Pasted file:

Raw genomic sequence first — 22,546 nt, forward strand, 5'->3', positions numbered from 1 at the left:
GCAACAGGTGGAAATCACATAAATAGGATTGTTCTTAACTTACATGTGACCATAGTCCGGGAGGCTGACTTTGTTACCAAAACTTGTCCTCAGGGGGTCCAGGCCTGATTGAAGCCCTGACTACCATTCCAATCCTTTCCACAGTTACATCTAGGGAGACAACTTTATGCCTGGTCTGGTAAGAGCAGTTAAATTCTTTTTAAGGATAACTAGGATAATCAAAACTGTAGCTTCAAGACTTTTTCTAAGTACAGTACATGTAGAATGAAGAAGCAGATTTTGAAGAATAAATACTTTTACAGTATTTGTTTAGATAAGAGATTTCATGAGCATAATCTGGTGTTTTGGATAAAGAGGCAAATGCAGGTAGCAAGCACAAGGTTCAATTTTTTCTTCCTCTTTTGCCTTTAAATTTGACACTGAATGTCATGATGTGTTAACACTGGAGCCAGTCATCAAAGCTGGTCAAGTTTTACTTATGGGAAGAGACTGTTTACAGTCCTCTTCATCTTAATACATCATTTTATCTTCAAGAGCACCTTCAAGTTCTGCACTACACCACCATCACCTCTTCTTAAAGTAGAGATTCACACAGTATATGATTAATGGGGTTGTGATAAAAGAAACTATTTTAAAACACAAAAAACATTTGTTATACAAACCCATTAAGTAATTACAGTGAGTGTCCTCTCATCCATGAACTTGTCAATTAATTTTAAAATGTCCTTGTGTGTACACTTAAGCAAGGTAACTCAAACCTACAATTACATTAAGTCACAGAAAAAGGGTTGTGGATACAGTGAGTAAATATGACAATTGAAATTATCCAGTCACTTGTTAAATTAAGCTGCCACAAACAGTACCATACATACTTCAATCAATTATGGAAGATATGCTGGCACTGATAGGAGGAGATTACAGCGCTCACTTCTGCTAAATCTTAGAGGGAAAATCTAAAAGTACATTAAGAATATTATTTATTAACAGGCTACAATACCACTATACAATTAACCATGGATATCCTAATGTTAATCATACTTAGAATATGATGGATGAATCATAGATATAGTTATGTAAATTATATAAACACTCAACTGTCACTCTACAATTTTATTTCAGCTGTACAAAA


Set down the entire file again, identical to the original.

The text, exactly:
Raw genomic sequence first — 22,546 nt, forward strand, 5'->3', positions numbered from 1 at the left:
GCAACAGGTGGAAATCACATAAATAGGATTGTTCTTAACTTACATGTGACCATAGTCCGGGAGGCTGACTTTGTTACCAAAACTTGTCCTCAGGGGGTCCAGGCCTGATTGAAGCCCTGACTACCATTCCAATCCTTTCCACAGTTACATCTAGGGAGACAACTTTATGCCTGGTCTGGTAAGAGCAGTTAAATTCTTTTTAAGGATAACTAGGATAATCAAAACTGTAGCTTCAAGACTTTTTCTAAGTACAGTACATGTAGAATGAAGAAGCAGATTTTGAAGAATAAATACTTTTACAGTATTTGTTTAGATAAGAGATTTCATGAGCATAATCTGGTGTTTTGGATAAAGAGGCAAATGCAGGTAGCAAGCACAAGGTTCAATTTTTTCTTCCTCTTTTGCCTTTAAATTTGACACTGAATGTCATGATGTGTTAACACTGGAGCCAGTCATCAAAGCTGGTCAAGTTTTACTTATGGGAAGAGACTGTTTACAGTCCTCTTCATCTTAATACATCATTTTATCTTCAAGAGCACCTTCAAGTTCTGCACTACACCACCATCACCTCTTCTTAAAGTAGAGATTCACACAGTATATGATTAATGGGGTTGTGATAAAAGAAACTATTTTAAAACACAAAAAACATTTGTTATACAAACCCATTAAGTAATTACAGTGAGTGTCCTCTCATCCATGAACTTGTCAATTAATTTTAAAATGTCCTTGTGTGTACACTTAAGCAAGGTAACTCAAACCTACAATTACATTAAGTCACAGAAAAAGGGTTGTGGATACAGTGAGTAAATATGACAATTGAAATTATCCAGTCACTTGTTAAATTAAGCTGCCACAAACAGTACCATACATACTTCAATCAATTATGGAAGATATGCTGGCACTGATAGGAGGAGATTACAGCGCTCACTTCTGCTAAATCTTAGAGGGAAAATCTAAAAGTACATTAAGAATATTATTTATTAACAGGCTACAATACCACTATACAATTAACCATGGATATCCTAATGTTAATCATACTTAGAATATGATGGATGAATCATAGATATAGTTATGTAAATTATATAAACACTCAACTGTCACTCTACAATTTTATTTCAGCTGTACAAAA